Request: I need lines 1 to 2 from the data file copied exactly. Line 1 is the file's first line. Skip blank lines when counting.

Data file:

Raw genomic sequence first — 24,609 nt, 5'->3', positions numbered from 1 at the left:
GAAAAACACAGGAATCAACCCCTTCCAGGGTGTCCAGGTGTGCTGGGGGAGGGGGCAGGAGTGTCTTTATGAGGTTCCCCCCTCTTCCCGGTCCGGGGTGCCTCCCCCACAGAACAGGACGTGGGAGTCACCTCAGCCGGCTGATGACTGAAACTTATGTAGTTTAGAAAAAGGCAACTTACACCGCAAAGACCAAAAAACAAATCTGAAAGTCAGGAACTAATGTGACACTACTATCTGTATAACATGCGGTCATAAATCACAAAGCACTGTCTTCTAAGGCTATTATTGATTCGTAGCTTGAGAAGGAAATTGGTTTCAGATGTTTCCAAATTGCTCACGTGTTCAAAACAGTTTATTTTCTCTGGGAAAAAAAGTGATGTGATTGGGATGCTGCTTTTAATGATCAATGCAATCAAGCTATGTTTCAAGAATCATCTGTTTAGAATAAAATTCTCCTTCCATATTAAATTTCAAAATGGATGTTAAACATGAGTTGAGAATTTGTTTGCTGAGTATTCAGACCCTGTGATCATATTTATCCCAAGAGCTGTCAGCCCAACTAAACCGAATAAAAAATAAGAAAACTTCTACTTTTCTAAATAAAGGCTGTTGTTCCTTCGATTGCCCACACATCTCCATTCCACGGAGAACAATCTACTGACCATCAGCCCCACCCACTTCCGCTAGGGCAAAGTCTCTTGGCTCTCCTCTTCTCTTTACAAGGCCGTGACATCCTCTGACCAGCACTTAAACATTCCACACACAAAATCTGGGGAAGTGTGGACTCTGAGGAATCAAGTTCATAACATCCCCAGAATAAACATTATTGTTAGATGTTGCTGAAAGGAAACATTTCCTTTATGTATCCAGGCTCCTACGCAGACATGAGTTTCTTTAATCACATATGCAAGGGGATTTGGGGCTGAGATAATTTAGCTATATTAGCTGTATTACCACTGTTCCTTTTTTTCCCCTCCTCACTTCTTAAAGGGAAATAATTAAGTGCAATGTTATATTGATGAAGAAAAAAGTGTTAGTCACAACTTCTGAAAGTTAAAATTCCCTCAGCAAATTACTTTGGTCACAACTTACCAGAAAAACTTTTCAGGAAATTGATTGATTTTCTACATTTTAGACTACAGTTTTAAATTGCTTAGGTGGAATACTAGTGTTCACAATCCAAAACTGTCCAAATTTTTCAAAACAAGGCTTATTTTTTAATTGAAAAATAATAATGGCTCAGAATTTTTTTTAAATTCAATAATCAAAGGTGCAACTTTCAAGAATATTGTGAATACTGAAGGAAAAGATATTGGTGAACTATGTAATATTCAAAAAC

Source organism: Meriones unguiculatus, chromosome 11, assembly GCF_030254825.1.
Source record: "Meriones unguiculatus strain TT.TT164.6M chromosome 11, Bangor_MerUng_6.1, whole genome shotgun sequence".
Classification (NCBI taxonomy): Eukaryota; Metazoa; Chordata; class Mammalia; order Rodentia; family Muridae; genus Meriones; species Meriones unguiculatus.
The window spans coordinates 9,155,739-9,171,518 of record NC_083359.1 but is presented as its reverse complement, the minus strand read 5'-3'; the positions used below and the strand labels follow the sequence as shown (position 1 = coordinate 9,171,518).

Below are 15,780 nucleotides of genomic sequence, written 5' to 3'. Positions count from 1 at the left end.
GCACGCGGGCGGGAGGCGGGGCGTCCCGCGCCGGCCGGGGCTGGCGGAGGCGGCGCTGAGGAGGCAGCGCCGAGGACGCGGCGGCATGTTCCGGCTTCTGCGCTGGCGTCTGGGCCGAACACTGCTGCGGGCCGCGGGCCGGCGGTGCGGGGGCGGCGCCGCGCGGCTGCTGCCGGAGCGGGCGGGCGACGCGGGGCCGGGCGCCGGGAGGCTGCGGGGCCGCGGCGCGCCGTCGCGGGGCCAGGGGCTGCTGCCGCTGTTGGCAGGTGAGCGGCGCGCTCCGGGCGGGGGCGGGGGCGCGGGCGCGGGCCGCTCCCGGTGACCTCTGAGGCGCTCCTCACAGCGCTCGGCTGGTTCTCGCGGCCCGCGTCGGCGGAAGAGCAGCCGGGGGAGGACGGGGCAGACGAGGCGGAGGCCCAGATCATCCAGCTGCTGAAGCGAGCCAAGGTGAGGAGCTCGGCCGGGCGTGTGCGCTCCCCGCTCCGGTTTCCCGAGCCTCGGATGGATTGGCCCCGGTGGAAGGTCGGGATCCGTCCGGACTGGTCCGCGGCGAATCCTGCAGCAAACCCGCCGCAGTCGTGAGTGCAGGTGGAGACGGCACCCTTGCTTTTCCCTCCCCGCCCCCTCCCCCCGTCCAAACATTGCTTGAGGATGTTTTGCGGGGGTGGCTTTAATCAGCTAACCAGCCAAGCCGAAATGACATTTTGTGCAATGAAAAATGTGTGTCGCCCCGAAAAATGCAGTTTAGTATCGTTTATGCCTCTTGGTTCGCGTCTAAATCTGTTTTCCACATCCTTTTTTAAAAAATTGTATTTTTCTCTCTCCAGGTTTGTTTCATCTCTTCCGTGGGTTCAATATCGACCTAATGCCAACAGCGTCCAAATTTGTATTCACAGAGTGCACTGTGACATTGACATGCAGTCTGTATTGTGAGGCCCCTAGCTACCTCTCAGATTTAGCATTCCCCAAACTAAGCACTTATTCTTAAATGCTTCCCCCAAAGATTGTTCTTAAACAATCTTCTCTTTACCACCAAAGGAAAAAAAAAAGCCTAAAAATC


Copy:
Raw genomic sequence first — 24,609 nt, 5'->3', positions numbered from 1 at the left:
GAAAAACACAGGAATCAACCCCTTCCAGGGTGTCCAGGTGTGCTGGGGGAGGGGGCAGGAGTGTCTTTATGAGGTTCCCCCCTCTTCCCGGTCCGGGGTGCCTCCCCCACAGAACAGGACGTGGGAGTCACCTCAGCCGGCTGATGACTGAAACTTATGTAGTTTAGAAAAAGGCAACTTACACCGCAAAGACCAAAAAACAAATCTGAAAGTCAGGAACTAATGTGACACTACTATCTGTATAACATGCGGTCATAAATCACAAAGCACTGTCTTCTAAGGCTATTATTGATTCGTAGCTTGAGAAGGAAATTGGTTTCAGATGTTTCCAAATTGCTCACGTGTTCAAAACAGTTTATTTTCTCTGGGAAAAAAAGTGATGTGATTGGGATGCTGCTTTTAATGATCAATGCAATCAAGCTATGTTTCAAGAATCATCTGTTTAGAATAAAATTCTCCTTCCATATTAAATTTCAAAATGGATGTTAAACATGAGTTGAGAATTTGTTTGCTGAGTATTCAGACCCTGTGATCATATTTATCCCAAGAGCTGTCAGCCCAACTAAACCGAATAAAAAATAAGAAAACTTCTACTTTTCTAAATAAAGGCTGTTGTTCCTTCGATTGCCCACACATCTCCATTCCACGGAGAACAATCTACTGACCATCAGCCCCACCCACTTCCGCTAGGGCAAAGTCTCTTGGCTCTCCTCTTCTCTTTACAAGGCCGTGACATCCTCTGACCAGCACTTAAACATTCCACACACAAAATCTGGGGAAGTGTGGACTCTGAGGAATCAAGTTCATAACATCCCCAGAATAAACATTATTGTTAGATGTTGCTGAAAGGAAACATTTCCTTTATGTATCCAGGCTCCTACGCAGACATGAGTTTCTTTAATCACATATGCAAGGGGATTTGGGGCTGAGATAATTTAGCTATATTAGCTGTATTACCACTGTTCCTTTTTTTCCCCTCCTCACTTCTTAAAGGGAAATAATTAAGTGCAATGTTATATTGATGAAGAAAAAAGTGTTAGTCACAACTTCTGAAAGTTAAAATTCCCTCAGCAAATTACTTTGGTCACAACTTACCAGAAAAACTTTTCAGGAAATTGATTGATTTTCTACATTTTAGACTACAGTTTTAAATTGCTTAGGTGGAATACTAGTGTTCACAATCCAAAACTGTCCAAATTTTTCAAAACAAGGCTTATTTTTTAATTGAAAAATAATAATGGCTCAGAATTTTTTTTAAATTCAATAATCAAAGGTGCAACTTTCAAGAATATTGTGAATACTGAAGGAAAAGATATTGGTGAACTATGTAATATTCAAAAAC